"The anniversary of President Obama’s 'Recovery Summer' publicity stunt is a good reminder that families and small businesses in Ohio and across the country can’t afford more spending and more debt -- they need more jobs. And Republicans are listening," Boehner wrote in an op-ed Friday.

“‘Recovery Summer’ fizzled, much like the ‘stimulus’ itself. Republicans have a real blueprint for job creation -- the ‘Plan for America’s Job Creators.’ What makes our plan different is that it focuses on one thing: removing government barriers to private-sector job growth,” the Speaker wrote.  “The ‘stimulus’ was all about big spending and big government -- not jobs.”

Asked about the anniversary Friday, White House Press Secretary Jay Carney defended the administration’s record: one million private sector jobs created in the last six months, more than two million in the last 17 months.

“The fact is that recovery is taking place. Growth is happening,” Carney said.  “It is not enough. I remind you that when we took office, the economy was in free fall. There was fear of a global depression. There was a contraction in the economy of greater than 6 percent quarterly. There was a loss of jobs at a pace of 700,000 a month.”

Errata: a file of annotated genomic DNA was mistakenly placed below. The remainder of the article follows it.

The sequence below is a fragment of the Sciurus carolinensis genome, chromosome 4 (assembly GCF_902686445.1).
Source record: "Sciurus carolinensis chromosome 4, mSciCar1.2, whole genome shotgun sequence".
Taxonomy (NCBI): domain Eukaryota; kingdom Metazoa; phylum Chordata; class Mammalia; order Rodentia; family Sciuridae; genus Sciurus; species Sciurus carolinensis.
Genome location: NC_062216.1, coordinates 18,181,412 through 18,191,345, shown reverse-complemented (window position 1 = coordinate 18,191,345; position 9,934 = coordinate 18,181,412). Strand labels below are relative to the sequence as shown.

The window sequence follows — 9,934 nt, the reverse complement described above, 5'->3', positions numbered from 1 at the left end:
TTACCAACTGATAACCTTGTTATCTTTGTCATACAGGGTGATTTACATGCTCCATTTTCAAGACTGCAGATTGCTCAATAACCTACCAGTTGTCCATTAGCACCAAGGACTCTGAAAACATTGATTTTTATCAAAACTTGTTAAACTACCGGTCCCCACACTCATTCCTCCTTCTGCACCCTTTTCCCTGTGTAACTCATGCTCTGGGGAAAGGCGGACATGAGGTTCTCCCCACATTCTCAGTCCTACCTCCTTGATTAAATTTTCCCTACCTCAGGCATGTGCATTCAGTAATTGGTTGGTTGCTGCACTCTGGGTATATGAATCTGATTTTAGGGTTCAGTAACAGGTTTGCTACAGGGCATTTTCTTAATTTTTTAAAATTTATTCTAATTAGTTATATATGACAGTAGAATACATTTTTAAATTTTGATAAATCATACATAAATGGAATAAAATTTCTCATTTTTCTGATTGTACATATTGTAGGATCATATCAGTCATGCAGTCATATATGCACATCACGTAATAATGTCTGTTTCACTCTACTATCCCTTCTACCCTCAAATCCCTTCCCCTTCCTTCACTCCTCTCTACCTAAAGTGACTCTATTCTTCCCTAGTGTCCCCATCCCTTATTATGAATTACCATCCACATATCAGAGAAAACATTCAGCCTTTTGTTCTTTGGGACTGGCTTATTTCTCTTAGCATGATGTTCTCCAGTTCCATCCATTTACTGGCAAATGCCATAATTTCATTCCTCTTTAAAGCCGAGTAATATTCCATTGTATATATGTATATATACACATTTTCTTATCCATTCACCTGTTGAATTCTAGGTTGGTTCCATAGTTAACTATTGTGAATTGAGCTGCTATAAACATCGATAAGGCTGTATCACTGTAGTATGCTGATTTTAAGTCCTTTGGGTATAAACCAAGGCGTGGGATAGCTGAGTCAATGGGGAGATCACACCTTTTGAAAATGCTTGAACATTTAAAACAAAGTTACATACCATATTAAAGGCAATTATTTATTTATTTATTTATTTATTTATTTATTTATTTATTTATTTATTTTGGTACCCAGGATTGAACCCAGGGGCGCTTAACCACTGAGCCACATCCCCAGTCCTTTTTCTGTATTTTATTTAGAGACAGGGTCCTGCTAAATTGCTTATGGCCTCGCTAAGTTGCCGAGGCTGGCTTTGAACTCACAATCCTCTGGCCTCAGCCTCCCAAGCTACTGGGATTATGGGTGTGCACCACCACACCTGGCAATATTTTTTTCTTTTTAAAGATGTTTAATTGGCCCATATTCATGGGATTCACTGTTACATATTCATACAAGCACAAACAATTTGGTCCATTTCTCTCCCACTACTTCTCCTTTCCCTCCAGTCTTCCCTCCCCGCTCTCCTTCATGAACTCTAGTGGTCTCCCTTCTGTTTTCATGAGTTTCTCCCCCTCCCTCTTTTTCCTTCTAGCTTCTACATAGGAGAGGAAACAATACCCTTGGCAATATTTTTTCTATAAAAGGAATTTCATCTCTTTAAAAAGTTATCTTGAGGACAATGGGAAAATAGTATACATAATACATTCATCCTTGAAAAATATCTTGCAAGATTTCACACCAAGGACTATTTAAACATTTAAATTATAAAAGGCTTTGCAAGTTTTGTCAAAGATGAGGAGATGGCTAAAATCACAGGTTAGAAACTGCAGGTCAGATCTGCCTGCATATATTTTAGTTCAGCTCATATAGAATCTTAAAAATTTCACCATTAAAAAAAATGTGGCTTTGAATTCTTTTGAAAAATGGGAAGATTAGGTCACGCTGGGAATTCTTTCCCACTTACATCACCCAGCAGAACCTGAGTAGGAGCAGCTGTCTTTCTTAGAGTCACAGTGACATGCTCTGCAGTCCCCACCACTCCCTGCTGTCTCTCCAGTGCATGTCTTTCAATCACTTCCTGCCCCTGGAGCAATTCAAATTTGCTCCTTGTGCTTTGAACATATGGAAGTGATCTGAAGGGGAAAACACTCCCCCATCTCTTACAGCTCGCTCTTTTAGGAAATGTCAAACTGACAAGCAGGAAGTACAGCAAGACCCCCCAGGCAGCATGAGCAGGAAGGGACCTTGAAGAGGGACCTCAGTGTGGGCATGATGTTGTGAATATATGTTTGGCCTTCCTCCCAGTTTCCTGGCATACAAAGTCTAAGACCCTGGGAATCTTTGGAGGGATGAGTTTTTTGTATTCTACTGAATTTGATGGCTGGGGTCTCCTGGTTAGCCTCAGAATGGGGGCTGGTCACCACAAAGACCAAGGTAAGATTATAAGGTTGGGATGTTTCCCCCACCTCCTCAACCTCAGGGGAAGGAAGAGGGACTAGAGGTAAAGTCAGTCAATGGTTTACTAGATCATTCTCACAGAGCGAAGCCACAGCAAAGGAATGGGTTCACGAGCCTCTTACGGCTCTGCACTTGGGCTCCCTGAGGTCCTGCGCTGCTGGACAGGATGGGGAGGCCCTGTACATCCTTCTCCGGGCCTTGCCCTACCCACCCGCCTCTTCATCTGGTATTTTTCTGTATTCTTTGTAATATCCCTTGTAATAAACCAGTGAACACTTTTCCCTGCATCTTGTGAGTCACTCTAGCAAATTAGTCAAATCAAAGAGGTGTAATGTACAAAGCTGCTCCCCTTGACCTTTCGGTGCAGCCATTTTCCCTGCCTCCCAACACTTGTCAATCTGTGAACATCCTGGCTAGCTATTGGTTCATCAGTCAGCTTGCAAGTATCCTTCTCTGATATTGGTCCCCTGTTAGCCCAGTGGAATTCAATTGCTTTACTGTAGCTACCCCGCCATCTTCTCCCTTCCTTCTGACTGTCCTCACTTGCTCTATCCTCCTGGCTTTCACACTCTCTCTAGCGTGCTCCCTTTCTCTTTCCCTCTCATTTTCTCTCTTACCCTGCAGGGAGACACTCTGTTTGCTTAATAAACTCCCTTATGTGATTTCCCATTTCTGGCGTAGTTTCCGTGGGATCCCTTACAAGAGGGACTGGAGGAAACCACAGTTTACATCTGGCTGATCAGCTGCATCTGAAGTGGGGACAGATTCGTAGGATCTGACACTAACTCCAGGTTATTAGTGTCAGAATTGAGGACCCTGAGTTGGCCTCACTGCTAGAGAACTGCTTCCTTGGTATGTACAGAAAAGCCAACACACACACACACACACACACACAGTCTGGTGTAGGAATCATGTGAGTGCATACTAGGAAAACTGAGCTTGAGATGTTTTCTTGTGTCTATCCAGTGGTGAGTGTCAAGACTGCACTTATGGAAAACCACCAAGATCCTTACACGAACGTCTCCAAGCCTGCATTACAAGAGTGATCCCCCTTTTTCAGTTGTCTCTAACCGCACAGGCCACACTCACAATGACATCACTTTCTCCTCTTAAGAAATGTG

“While we are not where we want to be, we are in a better position now than we were in January of 2009 by far. And we continue to work every day to increase job creation and promote economic growth, because the hole that was dug by the recession, by the financial crisis, by the -- some of the misguided policy decisions of the previous decade is a deep one. And we’re climbing out of it, and we continue to work hard to climb out of it,” he said.

However, even the president recently joked about the job-creating potential of the stimulus. Speaking at a meeting with his Jobs Council on Monday in North Carolina, Obama quipped that those “shovel ready” projects “weren’t as shovel ready as we expected.”

Copyright 2011 ABC News Radio


Americans' Outlook on the Economy Looking on the Bright Side?

Jupiterimages/Thinkstock(NEW YORK) -- Economic growth slowed down in the first three months of this year and a new survey out Friday shows Americans have a more negative view of business conditions than they did last fall. Recovery is slow and unemployment is still high.  When ABC News asked people about the current economic conditions in their area, just 23 percent described them as good or excellent.